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Biological activities as patchiness driving forces in wetlands of northern Belize

Authors

  • Petr Macek,

  • Eliška Rejmánková,

  • Roman Fuchs


Petr Macek (maca@prf.jcu.cz), Dept of Botany, Faculty of Science, Univ. of South Bohemia, Na Zlaté stoce 1, CZ–37005 České Budějovice, Czech Republic, and: Section of Plant Ecology, Inst. of Botany, AS ČR, Dukelská 135, CZ–37901 Třeboň, Czech Republic. – E. Rejmánková, Dept of Environmental Science and Policy, Univ. of California Davis, One Shields Avenue, CA 95616, USA. – R. Fuchs, Dept of Zoology, Faculty of Science, Univ. of South Bohemia, Branišovská 31, CZ–37005, České Budějovice, Czech Republic.

Abstract

Patchiness in wetlands is a common and well documented phenomenon. Oligotrophic wetlands of northern Belize display noticeable vegetation heterogeneity at both large and small scales. In this paper, we document the small scale patches in herbaceous wetlands, describe differences between patches and surrounding wetland habitats and explain patch formation and sustenance.

We conducted a survey of patches and confirmed their occurrence by spatial analysis. Patches were distinguished from a surrounding wetland by denser and taller vegetation, higher amount of empty snail shells and elevated soil phosphorus (P). Plants in patches had higher tissue nitrogen (N) and P content and there was also higher total N and P per m2 incorporated in plant biomass. In terms of stable isotopes, plants in patches were enriched in 15N; patch soils were depleted in 13C.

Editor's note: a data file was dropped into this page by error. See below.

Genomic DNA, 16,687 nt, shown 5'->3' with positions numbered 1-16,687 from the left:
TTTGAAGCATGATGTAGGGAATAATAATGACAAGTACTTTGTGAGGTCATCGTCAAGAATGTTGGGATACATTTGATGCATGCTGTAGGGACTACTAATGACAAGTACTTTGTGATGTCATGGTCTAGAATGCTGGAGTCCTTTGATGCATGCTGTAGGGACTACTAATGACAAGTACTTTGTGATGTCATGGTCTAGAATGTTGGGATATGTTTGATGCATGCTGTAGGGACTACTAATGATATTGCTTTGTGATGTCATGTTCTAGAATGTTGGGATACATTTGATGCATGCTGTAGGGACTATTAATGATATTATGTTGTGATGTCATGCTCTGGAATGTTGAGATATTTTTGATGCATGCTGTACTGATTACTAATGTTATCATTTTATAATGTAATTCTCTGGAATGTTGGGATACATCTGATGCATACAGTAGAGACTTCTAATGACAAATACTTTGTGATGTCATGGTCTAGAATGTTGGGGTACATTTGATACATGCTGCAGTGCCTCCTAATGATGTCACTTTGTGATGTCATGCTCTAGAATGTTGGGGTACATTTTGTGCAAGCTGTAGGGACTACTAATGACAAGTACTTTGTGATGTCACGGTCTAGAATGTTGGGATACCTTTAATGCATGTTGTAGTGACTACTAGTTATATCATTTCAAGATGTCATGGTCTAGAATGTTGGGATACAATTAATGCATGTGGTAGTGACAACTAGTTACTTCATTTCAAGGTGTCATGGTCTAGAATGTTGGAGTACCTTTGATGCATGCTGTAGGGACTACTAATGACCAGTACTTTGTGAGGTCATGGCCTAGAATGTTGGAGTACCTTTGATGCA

Observations of focal individuals of Aramus guarauna, limpkin, a wading bird feeding almost exclusively on snails, revealed the origin of the snail shell piles frequently found in patches. An adult limpkin captured on average 18 snails daily, of these 80% were handled in patches and birds often repeatedly used the same patch.

Experimental patch creation by adding chicken manure or P to 1 m2 plots resulted in higher and denser vegetation with values increasing in order: control, P, manure plots. The effect was significant at both experimental locations six months after the treatment and at one location even 40 months after the treatment.

We present a simple mechanistic explanation for nutrient redistribution in wetlands and their eventual accumulation in patches. Both nutrient and isotopic differences result from animal input into patches, e.g. bird droppings or prey remnants. Foraging activity of Aramus guarauna is most likely responsible for patch formation. A positive feedback (repeated use of a suitable patch) is apparently the mechanism sustaining patches in these marsh environments.

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